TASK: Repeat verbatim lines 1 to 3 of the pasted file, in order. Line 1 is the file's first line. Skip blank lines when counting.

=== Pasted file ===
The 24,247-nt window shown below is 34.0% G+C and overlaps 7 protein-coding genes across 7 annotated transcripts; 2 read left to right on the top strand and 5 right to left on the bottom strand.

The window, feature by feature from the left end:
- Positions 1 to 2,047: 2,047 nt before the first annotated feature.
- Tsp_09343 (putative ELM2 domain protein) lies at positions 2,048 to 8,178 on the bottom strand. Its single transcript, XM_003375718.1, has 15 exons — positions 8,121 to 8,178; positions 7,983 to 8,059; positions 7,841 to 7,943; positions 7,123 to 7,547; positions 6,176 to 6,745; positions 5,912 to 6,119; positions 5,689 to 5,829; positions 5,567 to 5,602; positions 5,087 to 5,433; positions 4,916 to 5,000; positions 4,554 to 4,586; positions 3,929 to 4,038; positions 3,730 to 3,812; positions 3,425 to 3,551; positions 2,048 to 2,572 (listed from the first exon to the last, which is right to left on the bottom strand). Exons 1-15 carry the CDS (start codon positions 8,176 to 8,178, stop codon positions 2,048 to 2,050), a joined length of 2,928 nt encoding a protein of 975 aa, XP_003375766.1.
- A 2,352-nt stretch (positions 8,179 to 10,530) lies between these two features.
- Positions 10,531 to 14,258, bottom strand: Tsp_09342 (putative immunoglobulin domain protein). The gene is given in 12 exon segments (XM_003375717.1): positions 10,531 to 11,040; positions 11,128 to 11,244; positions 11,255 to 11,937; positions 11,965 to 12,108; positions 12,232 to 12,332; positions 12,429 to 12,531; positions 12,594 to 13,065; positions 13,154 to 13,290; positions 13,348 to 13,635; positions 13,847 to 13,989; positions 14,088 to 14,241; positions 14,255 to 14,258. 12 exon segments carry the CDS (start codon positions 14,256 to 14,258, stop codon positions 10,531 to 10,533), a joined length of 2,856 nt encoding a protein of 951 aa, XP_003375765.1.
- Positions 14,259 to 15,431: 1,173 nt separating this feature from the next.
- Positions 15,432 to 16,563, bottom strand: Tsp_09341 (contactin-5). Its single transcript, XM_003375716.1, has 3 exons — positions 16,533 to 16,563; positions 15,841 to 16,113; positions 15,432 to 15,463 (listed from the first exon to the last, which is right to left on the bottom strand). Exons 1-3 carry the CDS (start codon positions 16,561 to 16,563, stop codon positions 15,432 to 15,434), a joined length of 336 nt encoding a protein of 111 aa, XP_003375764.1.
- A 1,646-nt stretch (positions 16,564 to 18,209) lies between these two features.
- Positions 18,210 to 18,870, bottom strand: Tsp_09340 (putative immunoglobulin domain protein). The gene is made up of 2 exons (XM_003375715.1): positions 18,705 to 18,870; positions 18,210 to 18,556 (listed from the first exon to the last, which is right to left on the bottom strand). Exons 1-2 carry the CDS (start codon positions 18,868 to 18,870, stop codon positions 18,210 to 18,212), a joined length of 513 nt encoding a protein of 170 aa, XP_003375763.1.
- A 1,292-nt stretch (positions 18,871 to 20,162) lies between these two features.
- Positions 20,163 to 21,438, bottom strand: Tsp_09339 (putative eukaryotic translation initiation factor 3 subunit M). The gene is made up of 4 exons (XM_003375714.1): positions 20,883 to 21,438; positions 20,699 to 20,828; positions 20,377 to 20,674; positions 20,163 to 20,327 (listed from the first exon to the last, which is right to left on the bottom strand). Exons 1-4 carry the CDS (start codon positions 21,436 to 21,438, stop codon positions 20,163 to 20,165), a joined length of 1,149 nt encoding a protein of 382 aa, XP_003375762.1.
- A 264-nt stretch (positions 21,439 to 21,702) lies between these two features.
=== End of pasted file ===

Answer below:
The 24,247-nt window shown below is 34.0% G+C and overlaps 7 protein-coding genes across 7 annotated transcripts; 2 read left to right on the top strand and 5 right to left on the bottom strand.

The window, feature by feature from the left end:
- Positions 1 to 2,047: 2,047 nt before the first annotated feature.